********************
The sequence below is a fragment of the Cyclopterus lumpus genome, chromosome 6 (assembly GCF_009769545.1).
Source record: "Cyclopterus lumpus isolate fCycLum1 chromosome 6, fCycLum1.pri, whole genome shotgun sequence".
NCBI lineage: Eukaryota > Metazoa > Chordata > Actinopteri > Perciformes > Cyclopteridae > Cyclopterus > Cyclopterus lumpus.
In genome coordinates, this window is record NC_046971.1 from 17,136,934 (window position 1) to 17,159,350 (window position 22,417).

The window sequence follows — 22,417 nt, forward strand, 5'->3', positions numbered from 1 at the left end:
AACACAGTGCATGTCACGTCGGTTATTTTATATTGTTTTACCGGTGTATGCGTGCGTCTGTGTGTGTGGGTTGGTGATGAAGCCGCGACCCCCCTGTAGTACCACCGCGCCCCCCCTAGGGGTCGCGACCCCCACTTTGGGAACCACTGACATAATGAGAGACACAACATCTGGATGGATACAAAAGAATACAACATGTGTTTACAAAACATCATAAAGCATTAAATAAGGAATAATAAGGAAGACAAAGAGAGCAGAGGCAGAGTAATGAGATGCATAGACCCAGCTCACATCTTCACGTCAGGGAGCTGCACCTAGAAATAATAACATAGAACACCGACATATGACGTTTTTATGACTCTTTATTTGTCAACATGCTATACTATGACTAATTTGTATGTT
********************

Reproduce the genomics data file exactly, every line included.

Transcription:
The sequence below is a fragment of the Cyclopterus lumpus genome, chromosome 6 (assembly GCF_009769545.1).
Source record: "Cyclopterus lumpus isolate fCycLum1 chromosome 6, fCycLum1.pri, whole genome shotgun sequence".
NCBI lineage: Eukaryota > Metazoa > Chordata > Actinopteri > Perciformes > Cyclopteridae > Cyclopterus > Cyclopterus lumpus.
In genome coordinates, this window is record NC_046971.1 from 17,136,934 (window position 1) to 17,159,350 (window position 22,417).

The window sequence follows — 22,417 nt, forward strand, 5'->3', positions numbered from 1 at the left end:
AACACAGTGCATGTCACGTCGGTTATTTTATATTGTTTTACCGGTGTATGCGTGCGTCTGTGTGTGTGGGTTGGTGATGAAGCCGCGACCCCCCTGTAGTACCACCGCGCCCCCCCTAGGGGTCGCGACCCCCACTTTGGGAACCACTGACATAATGAGAGACACAACATCTGGATGGATACAAAAGAATACAACATGTGTTTACAAAACATCATAAAGCATTAAATAAGGAATAATAAGGAAGACAAAGAGAGCAGAGGCAGAGTAATGAGATGCATAGACCCAGCTCACATCTTCACGTCAGGGAGCTGCACCTAGAAATAATAACATAGAACACCGACATATGACGTTTTTATGACTCTTTATTTGTCAACATGCTATACTATGACTAATTTGTATGTT